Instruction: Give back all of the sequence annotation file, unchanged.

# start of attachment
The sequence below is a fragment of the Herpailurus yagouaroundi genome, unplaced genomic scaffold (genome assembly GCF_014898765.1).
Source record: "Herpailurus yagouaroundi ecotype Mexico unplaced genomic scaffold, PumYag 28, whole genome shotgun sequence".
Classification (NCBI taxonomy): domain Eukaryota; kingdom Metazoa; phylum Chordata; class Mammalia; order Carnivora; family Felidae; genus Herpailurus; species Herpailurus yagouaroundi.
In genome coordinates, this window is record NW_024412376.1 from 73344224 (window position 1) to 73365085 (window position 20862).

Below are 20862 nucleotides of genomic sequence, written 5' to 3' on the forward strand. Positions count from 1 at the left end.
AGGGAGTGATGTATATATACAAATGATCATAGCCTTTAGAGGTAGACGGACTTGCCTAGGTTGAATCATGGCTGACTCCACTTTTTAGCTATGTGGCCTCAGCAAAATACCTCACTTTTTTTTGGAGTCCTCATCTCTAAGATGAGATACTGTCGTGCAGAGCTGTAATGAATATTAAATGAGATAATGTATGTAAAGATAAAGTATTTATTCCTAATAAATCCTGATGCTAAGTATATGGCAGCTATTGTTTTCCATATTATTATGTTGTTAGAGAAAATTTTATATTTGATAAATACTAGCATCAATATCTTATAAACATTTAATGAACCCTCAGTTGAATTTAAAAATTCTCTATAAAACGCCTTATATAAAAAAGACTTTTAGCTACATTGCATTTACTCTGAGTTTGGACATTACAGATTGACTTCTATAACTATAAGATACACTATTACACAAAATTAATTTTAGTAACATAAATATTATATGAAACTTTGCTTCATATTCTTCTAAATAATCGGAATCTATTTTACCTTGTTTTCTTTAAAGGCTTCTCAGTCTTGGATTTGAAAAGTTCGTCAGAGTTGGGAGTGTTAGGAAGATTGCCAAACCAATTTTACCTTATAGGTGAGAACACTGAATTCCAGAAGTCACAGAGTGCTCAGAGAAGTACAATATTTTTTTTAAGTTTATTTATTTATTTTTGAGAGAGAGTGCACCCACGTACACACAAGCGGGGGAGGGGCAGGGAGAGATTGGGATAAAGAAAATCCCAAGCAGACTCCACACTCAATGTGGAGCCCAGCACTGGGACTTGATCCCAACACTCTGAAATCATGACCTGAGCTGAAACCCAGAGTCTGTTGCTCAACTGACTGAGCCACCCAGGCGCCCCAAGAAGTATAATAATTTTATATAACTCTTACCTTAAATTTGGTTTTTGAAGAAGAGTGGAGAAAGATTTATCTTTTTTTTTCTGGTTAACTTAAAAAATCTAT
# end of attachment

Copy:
The sequence below is a fragment of the Herpailurus yagouaroundi genome, unplaced genomic scaffold (genome assembly GCF_014898765.1).
Source record: "Herpailurus yagouaroundi ecotype Mexico unplaced genomic scaffold, PumYag 28, whole genome shotgun sequence".
Classification (NCBI taxonomy): domain Eukaryota; kingdom Metazoa; phylum Chordata; class Mammalia; order Carnivora; family Felidae; genus Herpailurus; species Herpailurus yagouaroundi.
In genome coordinates, this window is record NW_024412376.1 from 73344224 (window position 1) to 73365085 (window position 20862).

Below are 20862 nucleotides of genomic sequence, written 5' to 3' on the forward strand. Positions count from 1 at the left end.
AGGGAGTGATGTATATATACAAATGATCATAGCCTTTAGAGGTAGACGGACTTGCCTAGGTTGAATCATGGCTGACTCCACTTTTTAGCTATGTGGCCTCAGCAAAATACCTCACTTTTTTTTGGAGTCCTCATCTCTAAGATGAGATACTGTCGTGCAGAGCTGTAATGAATATTAAATGAGATAATGTATGTAAAGATAAAGTATTTATTCCTAATAAATCCTGATGCTAAGTATATGGCAGCTATTGTTTTCCATATTATTATGTTGTTAGAGAAAATTTTATATTTGATAAATACTAGCATCAATATCTTATAAACATTTAATGAACCCTCAGTTGAATTTAAAAATTCTCTATAAAACGCCTTATATAAAAAAGACTTTTAGCTACATTGCATTTACTCTGAGTTTGGACATTACAGATTGACTTCTATAACTATAAGATACACTATTACACAAAATTAATTTTAGTAACATAAATATTATATGAAACTTTGCTTCATATTCTTCTAAATAATCGGAATCTATTTTACCTTGTTTTCTTTAAAGGCTTCTCAGTCTTGGATTTGAAAAGTTCGTCAGAGTTGGGAGTGTTAGGAAGATTGCCAAACCAATTTTACCTTATAGGTGAGAACACTGAATTCCAGAAGTCACAGAGTGCTCAGAGAAGTACAATATTTTTTTTAAGTTTATTTATTTATTTTTGAGAGAGAGTGCACCCACGTACACACAAGCGGGGGAGGGGCAGGGAGAGATTGGGATAAAGAAAATCCCAAGCAGACTCCACACTCAATGTGGAGCCCAGCACTGGGACTTGATCCCAACACTCTGAAATCATGACCTGAGCTGAAACCCAGAGTCTGTTGCTCAACTGACTGAGCCACCCAGGCGCCCCAAGAAGTATAATAATTTTATATAACTCTTACCTTAAATTTGGTTTTTGAAGAAGAGTGGAGAAAGATTTATCTTTTTTTTTCTGGTTAACTTAAAAAATCTAT